Bipolar Disorder: Types, Causes, and Treatment


    Many people have experienced depression or anxiety at one time or another throughout their lives. Some people are even honest about what they’re experiencing. They share their issues with mental illness to help destigmatize it in the hopes of helping other people who might be having similar experiences.

    Depression, sometimes called the common cold of mental illnesses, and anxiety might be becoming less stigmatized over time. But another mental illness that doesn’t receive the same amount of attention is bipolar disorder. So, let’s change that.

    Read on to learn more about bipolar disorder, its symptoms, causes and treatment.

    What is Bipolar Disorder?

    Bipolar disorder is a chronic (lifelong) or episodic (arising from time to time) mental disorder. The World Health Organization (WHO) estimates that worldwide about 45 million people have bipolar disorder. When one has this type of illness, their mood, energy, day-to-day functioning, and sleep patterns can all be negatively affected. People generally think that someone with bipolar disorder will be extremely “happy” or “high” – in other words, manic and that this mania will eventually turn into depression.

    This characterization of bipolar disorder is somewhat correct. Bipolar disorder used to be called a manic-depressive mental illness. Some people with this disorder will experience a manic episode, which, at some point later, will then experience a depressive episode. Still others will only experience the mania side of their disorder. There is more to bipolar disorder than these two symptoms and how people who have this disorder express it.

    What Causes Bipolar Disorder?

    Determining the cause of a mental illness is not always clear. One cause of bipolar disorder is that it’s mostly hereditary – that a cluster of genes are responsible for this disease. However, this is not always a predictor of who will have bipolar disorder. A parent could have this disorder but none of the children or even the children’s children have this disorder.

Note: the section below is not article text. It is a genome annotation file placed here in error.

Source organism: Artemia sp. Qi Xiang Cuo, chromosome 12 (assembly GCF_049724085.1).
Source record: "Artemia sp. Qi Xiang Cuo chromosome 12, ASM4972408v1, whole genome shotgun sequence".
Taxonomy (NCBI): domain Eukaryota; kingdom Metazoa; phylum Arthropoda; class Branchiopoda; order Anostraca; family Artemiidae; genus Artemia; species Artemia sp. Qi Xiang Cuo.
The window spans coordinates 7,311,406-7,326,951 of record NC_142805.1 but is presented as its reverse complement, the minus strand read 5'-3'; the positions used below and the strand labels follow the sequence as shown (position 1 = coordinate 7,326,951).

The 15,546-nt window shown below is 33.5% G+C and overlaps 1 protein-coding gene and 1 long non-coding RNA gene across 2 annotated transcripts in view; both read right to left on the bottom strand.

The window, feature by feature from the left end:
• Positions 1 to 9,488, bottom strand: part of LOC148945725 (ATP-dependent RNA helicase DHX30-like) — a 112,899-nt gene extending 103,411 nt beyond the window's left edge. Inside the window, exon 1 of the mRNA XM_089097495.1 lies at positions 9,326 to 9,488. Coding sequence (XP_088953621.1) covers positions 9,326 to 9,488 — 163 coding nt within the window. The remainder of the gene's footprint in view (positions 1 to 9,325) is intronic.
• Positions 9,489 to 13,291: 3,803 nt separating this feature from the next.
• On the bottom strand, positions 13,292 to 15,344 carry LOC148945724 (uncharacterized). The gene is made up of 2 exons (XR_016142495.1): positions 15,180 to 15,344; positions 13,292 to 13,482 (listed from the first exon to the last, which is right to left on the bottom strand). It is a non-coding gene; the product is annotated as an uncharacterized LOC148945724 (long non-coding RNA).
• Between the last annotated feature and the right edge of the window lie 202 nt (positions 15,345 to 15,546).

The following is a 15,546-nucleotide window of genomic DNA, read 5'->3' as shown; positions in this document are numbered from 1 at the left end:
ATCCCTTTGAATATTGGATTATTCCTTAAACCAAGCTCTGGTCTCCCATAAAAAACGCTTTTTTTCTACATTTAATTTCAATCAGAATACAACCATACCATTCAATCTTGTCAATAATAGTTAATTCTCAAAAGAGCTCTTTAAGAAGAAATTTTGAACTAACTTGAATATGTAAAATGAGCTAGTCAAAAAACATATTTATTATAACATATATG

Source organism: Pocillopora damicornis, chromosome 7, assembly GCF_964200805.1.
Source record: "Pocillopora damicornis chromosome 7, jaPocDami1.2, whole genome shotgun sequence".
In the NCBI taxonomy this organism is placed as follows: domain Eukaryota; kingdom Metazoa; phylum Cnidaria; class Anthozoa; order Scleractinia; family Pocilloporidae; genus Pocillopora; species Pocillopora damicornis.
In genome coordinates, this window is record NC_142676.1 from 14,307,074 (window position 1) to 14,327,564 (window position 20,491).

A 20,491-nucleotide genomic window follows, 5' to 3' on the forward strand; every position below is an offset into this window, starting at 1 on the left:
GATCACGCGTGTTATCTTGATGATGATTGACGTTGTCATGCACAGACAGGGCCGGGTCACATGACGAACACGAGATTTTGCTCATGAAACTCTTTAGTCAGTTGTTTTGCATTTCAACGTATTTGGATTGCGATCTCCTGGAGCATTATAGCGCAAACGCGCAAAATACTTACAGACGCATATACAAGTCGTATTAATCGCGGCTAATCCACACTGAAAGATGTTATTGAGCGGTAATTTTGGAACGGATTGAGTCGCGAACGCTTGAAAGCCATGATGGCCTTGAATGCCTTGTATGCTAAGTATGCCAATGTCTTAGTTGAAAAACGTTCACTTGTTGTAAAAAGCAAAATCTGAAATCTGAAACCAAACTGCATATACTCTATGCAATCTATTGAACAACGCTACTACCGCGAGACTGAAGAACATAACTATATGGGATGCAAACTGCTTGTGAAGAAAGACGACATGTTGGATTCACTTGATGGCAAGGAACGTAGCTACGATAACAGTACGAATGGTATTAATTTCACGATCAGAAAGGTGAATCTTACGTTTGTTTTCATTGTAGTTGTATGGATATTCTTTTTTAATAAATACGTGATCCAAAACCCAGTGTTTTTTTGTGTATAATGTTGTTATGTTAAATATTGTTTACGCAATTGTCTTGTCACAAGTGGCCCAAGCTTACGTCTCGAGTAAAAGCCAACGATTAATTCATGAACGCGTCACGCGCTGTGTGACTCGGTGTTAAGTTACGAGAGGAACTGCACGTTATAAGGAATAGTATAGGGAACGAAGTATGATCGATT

Aside from genes, a chemical imbalance is considered another cause. One neurotransmitter, specifically, might be the cause of the highs and lows found in bipolar disorder. High levels of  noradrenaline can cause mania, while low levels can cause depression.

    The environment, too, can be a cause for this disorder. Abuse and neglect are some examples that might trigger a bipolar episode.

    Types of Bipolar Disorder and Their Symptoms

    More than just a high and a low, people with bipolar disorder can experience a wide range of symptoms and those symptoms can help determine what type of bipolar disorder they’re experiencing.”There are four types of this disorder. Learn more about them here:

    Before discussing the types of bipolar disorder, let’s define the symptoms associated with these types first. Mania or a manic episode can entail impulsivity, rapid speech and racing thoughts, reckless behavior, a feeling of being high or irritable, or even, in some cases, a break from reality (psychosis). Hypomania comprises the same symptoms but without the possibility of psychosis. People who experience hypomania can function better with their day-to-day living compared to those who experience manic episodes. People must have had at least one episode of mania or hypomania to be diagnosed with bipolar disorder along with depression.